Sunday, 25 August 2013

Looking down

From the early days of flight pilots and their passengers have peered downwards on our cities, villages and landscapes in awe.  This, after all, was the perspective on our world which had never been previously experienced, except for the more limited views from the heights of tall buildings; and they were nothing like the height of the Shard at London Bridge.

Companies have, since the end of WW1, taken oblique photos from the cockpit of, or special ports on the underside of, small aircraft.  A collection measured in millions thus accumulated, but there was never an easy method of searching for what people might be interested in, and reels of early negatives on unstable film steadily deteriorated, and continue to do so.

Fortunately, the entire surviving collection is gradually being scanned, digitised and made available online – www.    It is a project of considerable timescale, but this week the organisation announced its most recent batch of newly treated pictures.

Among them were a number of 1939 shots of de Havilland's and even earlier pictures of the airstrip, aero club and the firm's swimming pool.  There are fine studies of Welwyn Garden City before WW2, and in St Albans a number of photos, taken from a variety of angles of the Electrical Apparatus Company (EAC) off Mile House Lane.   These complement earlier arrivals on the site of the Rubber Works, Salvation Army Printing Works and the Electricity Works.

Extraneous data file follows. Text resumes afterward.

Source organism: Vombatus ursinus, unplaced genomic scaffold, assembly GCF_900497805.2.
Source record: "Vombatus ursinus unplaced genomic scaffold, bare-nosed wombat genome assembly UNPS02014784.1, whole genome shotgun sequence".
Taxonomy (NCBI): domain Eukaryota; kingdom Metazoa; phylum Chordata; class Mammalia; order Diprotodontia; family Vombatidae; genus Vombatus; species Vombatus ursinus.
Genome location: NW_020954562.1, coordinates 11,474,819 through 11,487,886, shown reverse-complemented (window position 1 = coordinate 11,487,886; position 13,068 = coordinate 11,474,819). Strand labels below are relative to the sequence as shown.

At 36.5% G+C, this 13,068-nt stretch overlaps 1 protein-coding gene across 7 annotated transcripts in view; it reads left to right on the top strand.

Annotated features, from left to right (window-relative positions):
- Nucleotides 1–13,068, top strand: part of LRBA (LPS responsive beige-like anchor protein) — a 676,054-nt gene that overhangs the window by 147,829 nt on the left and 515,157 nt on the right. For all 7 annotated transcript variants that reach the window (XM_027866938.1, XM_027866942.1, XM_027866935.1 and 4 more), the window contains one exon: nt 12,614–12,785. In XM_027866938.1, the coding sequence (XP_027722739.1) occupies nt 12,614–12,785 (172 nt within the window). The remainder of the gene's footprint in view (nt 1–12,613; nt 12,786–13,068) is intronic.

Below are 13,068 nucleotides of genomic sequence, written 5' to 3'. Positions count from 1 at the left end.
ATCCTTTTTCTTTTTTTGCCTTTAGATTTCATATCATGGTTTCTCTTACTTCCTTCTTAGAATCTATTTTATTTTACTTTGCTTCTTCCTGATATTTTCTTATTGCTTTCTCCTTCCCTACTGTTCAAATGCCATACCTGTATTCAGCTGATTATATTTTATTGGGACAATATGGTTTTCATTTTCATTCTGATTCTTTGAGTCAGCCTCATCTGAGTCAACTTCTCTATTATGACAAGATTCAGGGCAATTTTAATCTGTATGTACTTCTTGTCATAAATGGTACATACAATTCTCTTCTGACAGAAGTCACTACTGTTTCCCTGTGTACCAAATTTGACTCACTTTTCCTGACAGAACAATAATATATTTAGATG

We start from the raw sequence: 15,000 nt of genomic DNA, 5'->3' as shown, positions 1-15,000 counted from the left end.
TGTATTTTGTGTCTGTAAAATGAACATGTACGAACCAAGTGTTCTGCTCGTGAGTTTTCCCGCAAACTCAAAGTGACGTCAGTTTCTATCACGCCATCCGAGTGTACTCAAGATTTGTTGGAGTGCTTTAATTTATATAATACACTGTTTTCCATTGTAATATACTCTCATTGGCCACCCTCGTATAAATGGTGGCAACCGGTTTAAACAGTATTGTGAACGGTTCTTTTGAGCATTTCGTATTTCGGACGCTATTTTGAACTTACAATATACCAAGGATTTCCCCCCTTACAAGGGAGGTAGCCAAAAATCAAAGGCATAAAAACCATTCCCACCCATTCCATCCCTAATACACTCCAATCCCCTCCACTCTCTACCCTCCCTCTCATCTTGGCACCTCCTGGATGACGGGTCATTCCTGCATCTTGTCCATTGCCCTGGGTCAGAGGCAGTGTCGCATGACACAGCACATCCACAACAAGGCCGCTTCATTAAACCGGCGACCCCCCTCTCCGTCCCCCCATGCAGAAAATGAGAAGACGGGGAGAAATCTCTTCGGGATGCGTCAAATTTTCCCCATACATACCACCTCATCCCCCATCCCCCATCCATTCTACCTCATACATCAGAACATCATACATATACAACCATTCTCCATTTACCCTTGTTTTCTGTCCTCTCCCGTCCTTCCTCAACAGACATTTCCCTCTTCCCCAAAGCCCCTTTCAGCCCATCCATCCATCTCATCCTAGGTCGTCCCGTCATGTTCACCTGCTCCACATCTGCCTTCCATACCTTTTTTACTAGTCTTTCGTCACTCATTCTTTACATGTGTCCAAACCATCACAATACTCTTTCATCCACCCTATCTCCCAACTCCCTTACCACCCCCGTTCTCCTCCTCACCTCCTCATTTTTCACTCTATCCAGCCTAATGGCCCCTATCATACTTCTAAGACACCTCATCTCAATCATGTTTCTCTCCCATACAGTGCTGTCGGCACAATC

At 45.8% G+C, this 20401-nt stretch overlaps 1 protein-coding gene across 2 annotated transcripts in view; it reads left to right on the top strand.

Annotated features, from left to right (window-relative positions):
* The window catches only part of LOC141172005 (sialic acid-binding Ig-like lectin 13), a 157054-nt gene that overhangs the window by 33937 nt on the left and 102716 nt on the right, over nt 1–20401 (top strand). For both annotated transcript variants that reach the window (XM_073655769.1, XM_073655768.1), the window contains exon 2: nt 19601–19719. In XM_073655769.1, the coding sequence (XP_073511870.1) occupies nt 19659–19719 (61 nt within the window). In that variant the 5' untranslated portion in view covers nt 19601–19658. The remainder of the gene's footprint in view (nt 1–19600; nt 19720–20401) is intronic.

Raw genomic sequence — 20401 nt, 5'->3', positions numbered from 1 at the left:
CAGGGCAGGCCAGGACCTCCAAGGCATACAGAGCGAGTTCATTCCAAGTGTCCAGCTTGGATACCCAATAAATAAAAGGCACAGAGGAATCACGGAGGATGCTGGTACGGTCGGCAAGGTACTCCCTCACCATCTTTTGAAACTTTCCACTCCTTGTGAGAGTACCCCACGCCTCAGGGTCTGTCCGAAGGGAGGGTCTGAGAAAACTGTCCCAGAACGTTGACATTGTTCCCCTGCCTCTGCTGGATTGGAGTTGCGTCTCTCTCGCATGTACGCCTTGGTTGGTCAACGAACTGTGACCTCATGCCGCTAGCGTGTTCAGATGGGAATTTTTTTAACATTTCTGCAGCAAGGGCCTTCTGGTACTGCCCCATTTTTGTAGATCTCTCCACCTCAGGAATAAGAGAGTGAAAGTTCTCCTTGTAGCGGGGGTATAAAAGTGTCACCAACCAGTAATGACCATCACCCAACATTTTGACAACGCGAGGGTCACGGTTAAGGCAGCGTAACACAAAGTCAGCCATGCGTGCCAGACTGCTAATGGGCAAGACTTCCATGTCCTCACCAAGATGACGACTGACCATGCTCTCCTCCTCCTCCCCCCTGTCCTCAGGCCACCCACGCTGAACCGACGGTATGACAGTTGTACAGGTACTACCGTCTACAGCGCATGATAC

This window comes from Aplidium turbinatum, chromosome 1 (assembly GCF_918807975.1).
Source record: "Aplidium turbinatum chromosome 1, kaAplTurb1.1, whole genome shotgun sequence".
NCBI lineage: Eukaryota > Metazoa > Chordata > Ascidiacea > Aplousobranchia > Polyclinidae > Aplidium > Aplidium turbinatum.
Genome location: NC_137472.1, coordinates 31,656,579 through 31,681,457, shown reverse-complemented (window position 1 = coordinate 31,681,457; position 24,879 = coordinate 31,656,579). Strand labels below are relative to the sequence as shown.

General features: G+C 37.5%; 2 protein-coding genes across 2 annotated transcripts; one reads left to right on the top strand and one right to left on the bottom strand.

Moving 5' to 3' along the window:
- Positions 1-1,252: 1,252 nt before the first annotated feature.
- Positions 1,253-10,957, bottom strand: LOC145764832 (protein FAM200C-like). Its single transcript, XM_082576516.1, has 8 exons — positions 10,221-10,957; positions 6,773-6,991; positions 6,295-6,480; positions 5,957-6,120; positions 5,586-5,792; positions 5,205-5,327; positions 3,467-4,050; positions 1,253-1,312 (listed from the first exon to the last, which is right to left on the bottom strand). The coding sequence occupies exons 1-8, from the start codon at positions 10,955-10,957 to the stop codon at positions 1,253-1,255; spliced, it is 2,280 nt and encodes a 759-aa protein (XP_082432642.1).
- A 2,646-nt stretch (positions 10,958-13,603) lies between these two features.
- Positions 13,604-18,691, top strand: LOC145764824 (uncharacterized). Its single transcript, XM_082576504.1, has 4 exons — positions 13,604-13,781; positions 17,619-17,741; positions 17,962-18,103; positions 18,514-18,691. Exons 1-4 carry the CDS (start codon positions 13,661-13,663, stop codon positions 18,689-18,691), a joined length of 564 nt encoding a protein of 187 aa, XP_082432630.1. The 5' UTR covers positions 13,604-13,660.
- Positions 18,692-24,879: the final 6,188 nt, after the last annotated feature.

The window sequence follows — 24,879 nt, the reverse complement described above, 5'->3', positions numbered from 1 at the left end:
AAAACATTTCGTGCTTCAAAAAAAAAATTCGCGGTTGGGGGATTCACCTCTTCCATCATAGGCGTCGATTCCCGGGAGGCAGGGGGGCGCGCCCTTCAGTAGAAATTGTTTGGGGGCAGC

It is well worthwhile searching the St Albans' pictures now available.  You will discover enthusiasts skating on the lake in the winter of 1946/7, the business of Mercer's in St Stephen's Hill, the fields beside the St Albans Bypass before Roger Aylett brought his youthful enthusiasm for a nursery there.  It is possible to spot two cottages which once stood to the north of the junction of Hill End Lane and London Road, before the new housing development and school arrived.  You can almost identify the crops growing in many of the allotments behind Springfield.

However familiar the scene, it is rewarding to simply enjoy the experience of picking out little details in each photograph, and of course our familiarity with streets does not always prepare us for discovering what once
lay behind the facades.  Google Earth may cause us to take for granted how our urban landscapes are laid out today.  Seeing the views from the 1920s or 1930s will always surprise.